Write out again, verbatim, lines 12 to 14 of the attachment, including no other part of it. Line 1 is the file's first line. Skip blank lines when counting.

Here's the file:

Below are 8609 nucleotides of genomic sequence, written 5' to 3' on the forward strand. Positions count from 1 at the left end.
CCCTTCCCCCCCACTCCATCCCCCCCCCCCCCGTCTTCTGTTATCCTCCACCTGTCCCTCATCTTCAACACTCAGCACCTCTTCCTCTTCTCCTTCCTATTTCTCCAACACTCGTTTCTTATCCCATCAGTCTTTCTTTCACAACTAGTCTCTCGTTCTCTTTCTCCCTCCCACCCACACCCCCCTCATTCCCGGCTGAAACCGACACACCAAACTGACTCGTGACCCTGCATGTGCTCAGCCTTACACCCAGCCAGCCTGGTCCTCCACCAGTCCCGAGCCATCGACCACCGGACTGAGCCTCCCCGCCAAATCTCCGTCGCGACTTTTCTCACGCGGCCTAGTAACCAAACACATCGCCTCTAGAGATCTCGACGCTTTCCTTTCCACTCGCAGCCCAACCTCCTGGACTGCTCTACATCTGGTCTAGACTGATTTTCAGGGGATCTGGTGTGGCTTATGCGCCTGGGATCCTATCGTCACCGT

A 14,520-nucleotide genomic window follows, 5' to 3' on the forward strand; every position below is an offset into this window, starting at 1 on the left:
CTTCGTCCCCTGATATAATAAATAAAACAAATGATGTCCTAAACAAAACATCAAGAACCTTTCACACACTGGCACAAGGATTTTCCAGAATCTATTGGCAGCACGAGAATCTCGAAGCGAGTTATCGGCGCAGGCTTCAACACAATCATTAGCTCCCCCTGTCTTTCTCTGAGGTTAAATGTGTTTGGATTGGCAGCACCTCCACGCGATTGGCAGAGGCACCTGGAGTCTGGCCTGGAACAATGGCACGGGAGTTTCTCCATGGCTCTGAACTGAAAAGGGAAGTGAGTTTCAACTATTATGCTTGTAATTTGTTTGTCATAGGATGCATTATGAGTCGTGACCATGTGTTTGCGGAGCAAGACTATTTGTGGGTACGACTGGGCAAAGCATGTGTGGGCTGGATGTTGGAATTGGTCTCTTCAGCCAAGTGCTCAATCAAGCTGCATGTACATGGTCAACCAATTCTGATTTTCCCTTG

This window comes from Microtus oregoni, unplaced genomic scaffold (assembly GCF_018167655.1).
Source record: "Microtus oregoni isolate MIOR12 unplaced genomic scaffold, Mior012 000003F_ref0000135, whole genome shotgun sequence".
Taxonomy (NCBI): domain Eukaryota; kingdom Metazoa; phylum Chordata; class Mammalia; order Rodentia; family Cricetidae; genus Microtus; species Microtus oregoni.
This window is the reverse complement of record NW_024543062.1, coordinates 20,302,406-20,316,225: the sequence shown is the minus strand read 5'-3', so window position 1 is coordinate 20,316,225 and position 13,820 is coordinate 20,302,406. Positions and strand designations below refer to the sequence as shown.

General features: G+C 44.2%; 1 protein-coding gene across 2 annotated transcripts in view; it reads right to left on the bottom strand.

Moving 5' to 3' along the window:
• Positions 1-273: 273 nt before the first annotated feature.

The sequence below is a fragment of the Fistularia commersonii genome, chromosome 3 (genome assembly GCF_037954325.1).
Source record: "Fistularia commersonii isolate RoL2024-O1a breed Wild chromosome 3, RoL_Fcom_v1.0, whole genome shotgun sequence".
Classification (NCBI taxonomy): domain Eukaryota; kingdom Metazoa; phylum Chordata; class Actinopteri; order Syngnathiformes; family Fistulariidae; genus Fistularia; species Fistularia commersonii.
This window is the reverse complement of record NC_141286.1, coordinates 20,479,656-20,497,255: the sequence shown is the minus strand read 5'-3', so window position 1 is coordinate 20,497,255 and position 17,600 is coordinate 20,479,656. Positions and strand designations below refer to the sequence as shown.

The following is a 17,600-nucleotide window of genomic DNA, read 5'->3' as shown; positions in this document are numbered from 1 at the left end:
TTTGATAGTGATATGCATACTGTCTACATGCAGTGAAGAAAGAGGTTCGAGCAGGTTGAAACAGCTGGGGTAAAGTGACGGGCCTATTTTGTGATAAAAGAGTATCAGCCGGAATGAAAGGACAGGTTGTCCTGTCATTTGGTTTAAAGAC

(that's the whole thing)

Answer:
The sequence below is a fragment of the Fistularia commersonii genome, chromosome 3 (genome assembly GCF_037954325.1).
Source record: "Fistularia commersonii isolate RoL2024-O1a breed Wild chromosome 3, RoL_Fcom_v1.0, whole genome shotgun sequence".
Classification (NCBI taxonomy): domain Eukaryota; kingdom Metazoa; phylum Chordata; class Actinopteri; order Syngnathiformes; family Fistulariidae; genus Fistularia; species Fistularia commersonii.